personality inventory

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personality inventory

a profile of an individual's personality traits. Such profiles are usually constructed by asking subjects a series of questions about their behaviour in various situations and about their character. From these responses a profile or inventory of characteristics in key personality areas can be constructed. For example, a profile of an individual's degree of confidence, thought-fulness, consideration for others etc. can be built up. In theory, there are no right or wrong answers to the questions asked but this is not always the case in practice. Inventories of this sort have been popular of late in RECRUITMENT AND SELECTION, especially of managerial employees. This reflects an emphasis on the importance of leadership qualities and an implicit belief that they are in part innate and not acquired. However, inventories of this sort can be flawed in a number of ways, hence their use as predictors of future performance is questionable:
  1. subjects can often discern the answers desired by the selectors;
  2. the presence of certain personality characteristics implied by certain answers may be dubious; for instance, ‘lack of confidence’ cannot be straightforwardly derived from a response such as ‘I have not felt able to say anything at recent seminars’; it may have reflected an awareness that one's knowledge of the seminar topic was decidedly limited;
  3. the qualities seen as desirable by selectors (for example confidence) may not in fact be beneficial in actual work situations.

Despite these flaws the apparent insight the profile gives into the personality and characteristics of job applicants will ensure its continued popularity. See PSYCHOLOGICAL TEST.

References in periodicals archive ?
The construct validity of three entry level personality inventories used in the U.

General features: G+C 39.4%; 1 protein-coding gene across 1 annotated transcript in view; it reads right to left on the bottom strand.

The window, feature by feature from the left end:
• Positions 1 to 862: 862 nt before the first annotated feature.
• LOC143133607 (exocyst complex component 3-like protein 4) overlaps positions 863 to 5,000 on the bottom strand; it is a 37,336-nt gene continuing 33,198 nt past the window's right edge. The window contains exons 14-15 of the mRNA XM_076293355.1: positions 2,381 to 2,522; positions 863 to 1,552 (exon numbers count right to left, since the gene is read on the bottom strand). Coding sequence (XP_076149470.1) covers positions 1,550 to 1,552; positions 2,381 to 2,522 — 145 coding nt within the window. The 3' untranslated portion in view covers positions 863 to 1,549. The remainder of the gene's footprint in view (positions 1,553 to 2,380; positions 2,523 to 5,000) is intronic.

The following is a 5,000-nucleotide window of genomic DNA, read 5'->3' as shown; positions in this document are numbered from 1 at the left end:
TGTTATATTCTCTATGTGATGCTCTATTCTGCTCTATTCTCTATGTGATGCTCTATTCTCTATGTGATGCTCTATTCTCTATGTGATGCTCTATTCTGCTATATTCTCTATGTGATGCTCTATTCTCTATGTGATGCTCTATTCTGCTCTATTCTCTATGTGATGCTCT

Today, the use of personality inventories for personnel selection is receiving increasingly positive attention.
Virtually none of the studies included in the earliest meta-analyses used personality inventories developed within the FFM of personality.
The primary purpose of this study was to compare the criterion validity of the Big Five personality dimensions assessed using FFM and non-FFM-based personality inventories as predictors of overall job performance ratings across jobs.
The results of the present study can also be considered in relation to recent research which shows that intentional distortion does not seriously affect the criterion validity of personality inventories in applicant settings (Hough, 1998; Ones & Viswesvaran, 1998; Ones, Viswesvaran, & Reiss, 1996), and that the Big Five have little adverse impact against minorities (Collins & Gleaves, 1998; Ones & Anderson, 1999).
After an introduction to forensic uses of clinical assessment instruments, ten chapters discuss the Minnesota Multiphasic Personality Inventory-2 and -Adolescent, the Personality Assessment Inventory, the Millon Clinical Multiaxial Inventory-III, the Psychopathy Checklist-Revised and -Youth Versions, the Rorschach Inkblot Method, neuropsychological assessment, the Achenbach System of Empirically Based Assessment, the Personality Inventories for Youth and Children, and the Parenting Stress Index.
However, several recent re-evaluations of personality test usefulness both in the USA (see Barrick & Mount, 1991; Hough, Eaton, Dunnette, Kamp, & McCloy, 1990; Ones, Viswesvaran, & Schmidt, 1993), and in Europe (see Anderson & Herriot, 1997; Salgado, 1997) have spurred renewed interest in the use of personality inventories for personnel selection.
The purpose of the present study is to investigate whether or not the use of three different personality inventories in personnel selection is likely to lead to adverse impact for various demographic groups in British organizations.
In a smaller scale investigation of gender differences on 11 personality inventories used for personnel selection in the USA, Hough (1998) reported negligible gender differences for most of the personality variables she examined.
Guilford (1947) examined correlations between flying training outcome and measures from a wide range of personality inventories and found very little evidence of predictive validity.
Faking good' and the use of personality inventories for selection
It is well established that people can 'fake' personality inventories under laboratory conditions (e.

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